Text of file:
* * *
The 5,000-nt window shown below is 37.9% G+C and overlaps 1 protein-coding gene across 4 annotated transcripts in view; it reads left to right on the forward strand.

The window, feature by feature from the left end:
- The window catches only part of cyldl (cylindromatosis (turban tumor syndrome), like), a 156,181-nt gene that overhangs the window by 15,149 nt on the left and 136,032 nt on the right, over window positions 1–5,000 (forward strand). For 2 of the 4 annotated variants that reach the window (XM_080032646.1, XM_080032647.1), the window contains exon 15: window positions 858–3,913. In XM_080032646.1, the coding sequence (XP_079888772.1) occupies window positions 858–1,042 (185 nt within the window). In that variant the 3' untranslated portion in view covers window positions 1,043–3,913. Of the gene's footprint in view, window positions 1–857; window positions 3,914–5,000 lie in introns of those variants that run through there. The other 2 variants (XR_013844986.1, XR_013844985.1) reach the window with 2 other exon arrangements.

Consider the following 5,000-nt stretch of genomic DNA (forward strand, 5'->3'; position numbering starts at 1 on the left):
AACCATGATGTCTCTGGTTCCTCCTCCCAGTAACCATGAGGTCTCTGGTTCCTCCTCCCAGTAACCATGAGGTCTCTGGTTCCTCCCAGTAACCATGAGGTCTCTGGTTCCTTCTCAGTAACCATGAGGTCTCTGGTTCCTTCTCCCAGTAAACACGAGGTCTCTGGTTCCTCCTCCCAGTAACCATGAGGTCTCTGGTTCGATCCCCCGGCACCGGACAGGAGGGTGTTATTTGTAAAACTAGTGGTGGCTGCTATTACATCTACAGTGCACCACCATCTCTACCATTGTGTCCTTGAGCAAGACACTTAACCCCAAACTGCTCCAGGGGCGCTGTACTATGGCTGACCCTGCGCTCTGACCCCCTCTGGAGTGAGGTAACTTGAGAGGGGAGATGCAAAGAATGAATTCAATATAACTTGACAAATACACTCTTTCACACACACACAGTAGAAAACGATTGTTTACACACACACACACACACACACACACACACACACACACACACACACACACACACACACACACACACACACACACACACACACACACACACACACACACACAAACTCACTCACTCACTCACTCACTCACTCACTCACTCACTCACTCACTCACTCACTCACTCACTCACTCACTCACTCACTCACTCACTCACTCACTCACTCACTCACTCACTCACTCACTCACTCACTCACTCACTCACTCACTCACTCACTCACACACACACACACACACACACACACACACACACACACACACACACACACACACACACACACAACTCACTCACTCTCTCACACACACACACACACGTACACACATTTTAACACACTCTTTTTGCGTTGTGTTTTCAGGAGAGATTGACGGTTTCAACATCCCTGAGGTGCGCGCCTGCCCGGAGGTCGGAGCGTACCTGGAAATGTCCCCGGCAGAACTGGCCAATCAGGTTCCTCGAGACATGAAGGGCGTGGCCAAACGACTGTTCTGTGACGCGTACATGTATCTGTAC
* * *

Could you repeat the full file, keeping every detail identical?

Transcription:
The 5,000-nt window shown below is 37.9% G+C and overlaps 1 protein-coding gene across 4 annotated transcripts in view; it reads left to right on the forward strand.

The window, feature by feature from the left end:
- The window catches only part of cyldl (cylindromatosis (turban tumor syndrome), like), a 156,181-nt gene that overhangs the window by 15,149 nt on the left and 136,032 nt on the right, over window positions 1–5,000 (forward strand). For 2 of the 4 annotated variants that reach the window (XM_080032646.1, XM_080032647.1), the window contains exon 15: window positions 858–3,913. In XM_080032646.1, the coding sequence (XP_079888772.1) occupies window positions 858–1,042 (185 nt within the window). In that variant the 3' untranslated portion in view covers window positions 1,043–3,913. Of the gene's footprint in view, window positions 1–857; window positions 3,914–5,000 lie in introns of those variants that run through there. The other 2 variants (XR_013844986.1, XR_013844985.1) reach the window with 2 other exon arrangements.

Consider the following 5,000-nt stretch of genomic DNA (forward strand, 5'->3'; position numbering starts at 1 on the left):
AACCATGATGTCTCTGGTTCCTCCTCCCAGTAACCATGAGGTCTCTGGTTCCTCCTCCCAGTAACCATGAGGTCTCTGGTTCCTCCCAGTAACCATGAGGTCTCTGGTTCCTTCTCAGTAACCATGAGGTCTCTGGTTCCTTCTCCCAGTAAACACGAGGTCTCTGGTTCCTCCTCCCAGTAACCATGAGGTCTCTGGTTCGATCCCCCGGCACCGGACAGGAGGGTGTTATTTGTAAAACTAGTGGTGGCTGCTATTACATCTACAGTGCACCACCATCTCTACCATTGTGTCCTTGAGCAAGACACTTAACCCCAAACTGCTCCAGGGGCGCTGTACTATGGCTGACCCTGCGCTCTGACCCCCTCTGGAGTGAGGTAACTTGAGAGGGGAGATGCAAAGAATGAATTCAATATAACTTGACAAATACACTCTTTCACACACACACAGTAGAAAACGATTGTTTACACACACACACACACACACACACACACACACACACACACACACACACACACACACACACACACACACACACACACACACACACACACACACACACACACAAACTCACTCACTCACTCACTCACTCACTCACTCACTCACTCACTCACTCACTCACTCACTCACTCACTCACTCACTCACTCACTCACTCACTCACTCACTCACTCACTCACTCACTCACTCACTCACTCACTCACTCACTCACTCACTCACTCACACACACACACACACACACACACACACACACACACACACACACACACACACACACACACACAACTCACTCACTCTCTCACACACACACACACACGTACACACATTTTAACACACTCTTTTTGCGTTGTGTTTTCAGGAGAGATTGACGGTTTCAACATCCCTGAGGTGCGCGCCTGCCCGGAGGTCGGAGCGTACCTGGAAATGTCCCCGGCAGAACTGGCCAATCAGGTTCCTCGAGACATGAAGGGCGTGGCCAAACGACTGTTCTGTGACGCGTACATGTATCTGTAC